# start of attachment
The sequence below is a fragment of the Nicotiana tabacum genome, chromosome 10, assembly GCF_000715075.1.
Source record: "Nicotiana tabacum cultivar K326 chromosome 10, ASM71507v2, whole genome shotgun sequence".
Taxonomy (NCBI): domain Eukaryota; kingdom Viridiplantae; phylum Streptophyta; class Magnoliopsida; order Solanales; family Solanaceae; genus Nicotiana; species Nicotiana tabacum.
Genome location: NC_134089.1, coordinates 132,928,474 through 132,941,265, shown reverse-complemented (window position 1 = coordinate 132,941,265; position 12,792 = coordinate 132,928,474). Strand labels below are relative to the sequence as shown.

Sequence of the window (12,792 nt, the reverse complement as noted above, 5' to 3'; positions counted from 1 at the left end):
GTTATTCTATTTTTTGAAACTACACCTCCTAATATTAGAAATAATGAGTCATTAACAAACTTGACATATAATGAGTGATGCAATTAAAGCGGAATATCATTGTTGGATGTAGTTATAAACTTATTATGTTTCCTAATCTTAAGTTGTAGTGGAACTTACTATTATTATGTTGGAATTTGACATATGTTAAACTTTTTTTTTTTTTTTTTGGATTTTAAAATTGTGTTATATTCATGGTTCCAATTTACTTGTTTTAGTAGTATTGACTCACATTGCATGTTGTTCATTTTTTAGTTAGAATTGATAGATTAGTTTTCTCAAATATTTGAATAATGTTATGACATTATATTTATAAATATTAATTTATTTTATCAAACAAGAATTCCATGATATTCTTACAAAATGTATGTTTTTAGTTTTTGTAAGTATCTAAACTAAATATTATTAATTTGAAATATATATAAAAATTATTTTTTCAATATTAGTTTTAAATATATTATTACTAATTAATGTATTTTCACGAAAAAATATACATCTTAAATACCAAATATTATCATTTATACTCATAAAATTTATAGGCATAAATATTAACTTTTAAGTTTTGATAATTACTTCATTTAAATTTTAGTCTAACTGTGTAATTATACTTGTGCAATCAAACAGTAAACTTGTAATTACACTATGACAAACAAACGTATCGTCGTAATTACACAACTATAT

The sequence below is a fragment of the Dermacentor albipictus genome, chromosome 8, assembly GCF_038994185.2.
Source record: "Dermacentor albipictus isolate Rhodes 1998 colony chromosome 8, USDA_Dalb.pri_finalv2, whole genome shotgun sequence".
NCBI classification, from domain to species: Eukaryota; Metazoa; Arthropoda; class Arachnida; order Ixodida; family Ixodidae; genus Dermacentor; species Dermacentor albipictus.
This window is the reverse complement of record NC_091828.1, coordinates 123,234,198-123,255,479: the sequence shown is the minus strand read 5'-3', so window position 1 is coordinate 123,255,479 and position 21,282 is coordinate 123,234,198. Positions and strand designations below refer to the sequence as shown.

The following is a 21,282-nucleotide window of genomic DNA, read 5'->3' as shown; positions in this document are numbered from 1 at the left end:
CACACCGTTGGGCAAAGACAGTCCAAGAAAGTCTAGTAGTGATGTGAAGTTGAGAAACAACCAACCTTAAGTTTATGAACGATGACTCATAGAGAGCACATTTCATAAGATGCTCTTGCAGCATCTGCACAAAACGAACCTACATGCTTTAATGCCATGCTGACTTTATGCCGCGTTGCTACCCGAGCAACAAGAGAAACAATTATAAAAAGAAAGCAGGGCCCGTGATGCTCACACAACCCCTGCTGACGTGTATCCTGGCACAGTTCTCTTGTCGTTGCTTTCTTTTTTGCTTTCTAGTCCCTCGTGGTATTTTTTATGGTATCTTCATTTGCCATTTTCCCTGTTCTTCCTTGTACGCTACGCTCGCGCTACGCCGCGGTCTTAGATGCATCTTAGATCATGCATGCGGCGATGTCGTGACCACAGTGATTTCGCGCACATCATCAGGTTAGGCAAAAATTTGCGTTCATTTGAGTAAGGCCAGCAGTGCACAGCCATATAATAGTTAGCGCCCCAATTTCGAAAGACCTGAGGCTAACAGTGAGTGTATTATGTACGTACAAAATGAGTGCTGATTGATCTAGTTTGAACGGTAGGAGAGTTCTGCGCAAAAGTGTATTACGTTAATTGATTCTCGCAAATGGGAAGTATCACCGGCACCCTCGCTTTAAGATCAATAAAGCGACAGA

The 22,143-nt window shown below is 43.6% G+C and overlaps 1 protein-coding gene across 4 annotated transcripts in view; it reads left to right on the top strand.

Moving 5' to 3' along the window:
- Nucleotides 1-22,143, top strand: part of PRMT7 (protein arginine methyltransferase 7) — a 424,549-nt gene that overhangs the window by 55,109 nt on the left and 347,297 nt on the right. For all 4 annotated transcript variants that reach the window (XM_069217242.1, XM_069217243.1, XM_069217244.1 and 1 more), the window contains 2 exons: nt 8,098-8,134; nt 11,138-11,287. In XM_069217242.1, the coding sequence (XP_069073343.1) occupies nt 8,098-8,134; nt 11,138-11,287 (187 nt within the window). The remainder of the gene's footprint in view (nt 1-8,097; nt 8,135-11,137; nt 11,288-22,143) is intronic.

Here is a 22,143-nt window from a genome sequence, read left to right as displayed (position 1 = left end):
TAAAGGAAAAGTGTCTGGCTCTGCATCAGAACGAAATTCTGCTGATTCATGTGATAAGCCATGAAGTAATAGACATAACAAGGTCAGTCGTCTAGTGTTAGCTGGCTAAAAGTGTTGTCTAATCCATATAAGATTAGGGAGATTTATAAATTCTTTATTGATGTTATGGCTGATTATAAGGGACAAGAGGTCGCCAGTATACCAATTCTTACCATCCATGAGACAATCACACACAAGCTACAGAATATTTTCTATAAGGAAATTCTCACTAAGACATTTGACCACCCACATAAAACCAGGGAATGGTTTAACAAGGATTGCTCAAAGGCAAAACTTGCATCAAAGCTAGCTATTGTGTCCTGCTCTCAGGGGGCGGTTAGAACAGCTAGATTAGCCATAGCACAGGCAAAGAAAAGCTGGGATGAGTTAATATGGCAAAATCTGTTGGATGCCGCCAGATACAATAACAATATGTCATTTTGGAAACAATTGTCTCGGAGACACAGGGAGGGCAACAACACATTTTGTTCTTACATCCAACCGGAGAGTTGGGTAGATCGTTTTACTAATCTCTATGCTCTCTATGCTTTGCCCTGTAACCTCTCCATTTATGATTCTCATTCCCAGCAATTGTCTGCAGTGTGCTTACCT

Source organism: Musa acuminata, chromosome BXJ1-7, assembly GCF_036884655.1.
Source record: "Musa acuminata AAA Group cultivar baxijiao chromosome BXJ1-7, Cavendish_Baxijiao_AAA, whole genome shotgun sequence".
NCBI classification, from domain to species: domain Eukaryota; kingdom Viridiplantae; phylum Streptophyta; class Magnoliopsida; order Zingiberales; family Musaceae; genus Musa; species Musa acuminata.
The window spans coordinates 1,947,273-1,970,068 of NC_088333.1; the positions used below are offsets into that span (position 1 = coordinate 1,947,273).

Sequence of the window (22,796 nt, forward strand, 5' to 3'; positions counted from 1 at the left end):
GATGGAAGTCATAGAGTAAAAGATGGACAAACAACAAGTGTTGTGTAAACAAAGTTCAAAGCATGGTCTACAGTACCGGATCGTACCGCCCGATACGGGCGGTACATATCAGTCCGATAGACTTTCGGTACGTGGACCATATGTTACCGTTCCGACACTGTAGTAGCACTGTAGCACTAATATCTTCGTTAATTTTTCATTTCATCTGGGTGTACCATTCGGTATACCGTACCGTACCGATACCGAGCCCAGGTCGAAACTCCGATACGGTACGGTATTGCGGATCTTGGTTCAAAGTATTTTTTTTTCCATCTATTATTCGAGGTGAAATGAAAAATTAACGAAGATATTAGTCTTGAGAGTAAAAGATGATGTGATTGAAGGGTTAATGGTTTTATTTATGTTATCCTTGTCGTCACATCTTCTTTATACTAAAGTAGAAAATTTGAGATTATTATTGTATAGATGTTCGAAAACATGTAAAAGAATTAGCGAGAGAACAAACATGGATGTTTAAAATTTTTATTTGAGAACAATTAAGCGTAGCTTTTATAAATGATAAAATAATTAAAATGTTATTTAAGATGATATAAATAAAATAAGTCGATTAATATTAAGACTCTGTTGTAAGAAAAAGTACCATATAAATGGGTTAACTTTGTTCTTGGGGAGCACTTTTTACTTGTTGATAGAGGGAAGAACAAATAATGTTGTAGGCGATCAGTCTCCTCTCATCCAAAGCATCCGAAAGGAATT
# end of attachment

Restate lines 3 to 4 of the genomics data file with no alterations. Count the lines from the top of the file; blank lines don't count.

Taxonomy (NCBI): domain Eukaryota; kingdom Viridiplantae; phylum Streptophyta; class Magnoliopsida; order Solanales; family Solanaceae; genus Nicotiana; species Nicotiana tabacum.
Genome location: NC_134089.1, coordinates 132,928,474 through 132,941,265, shown reverse-complemented (window position 1 = coordinate 132,941,265; position 12,792 = coordinate 132,928,474). Strand labels below are relative to the sequence as shown.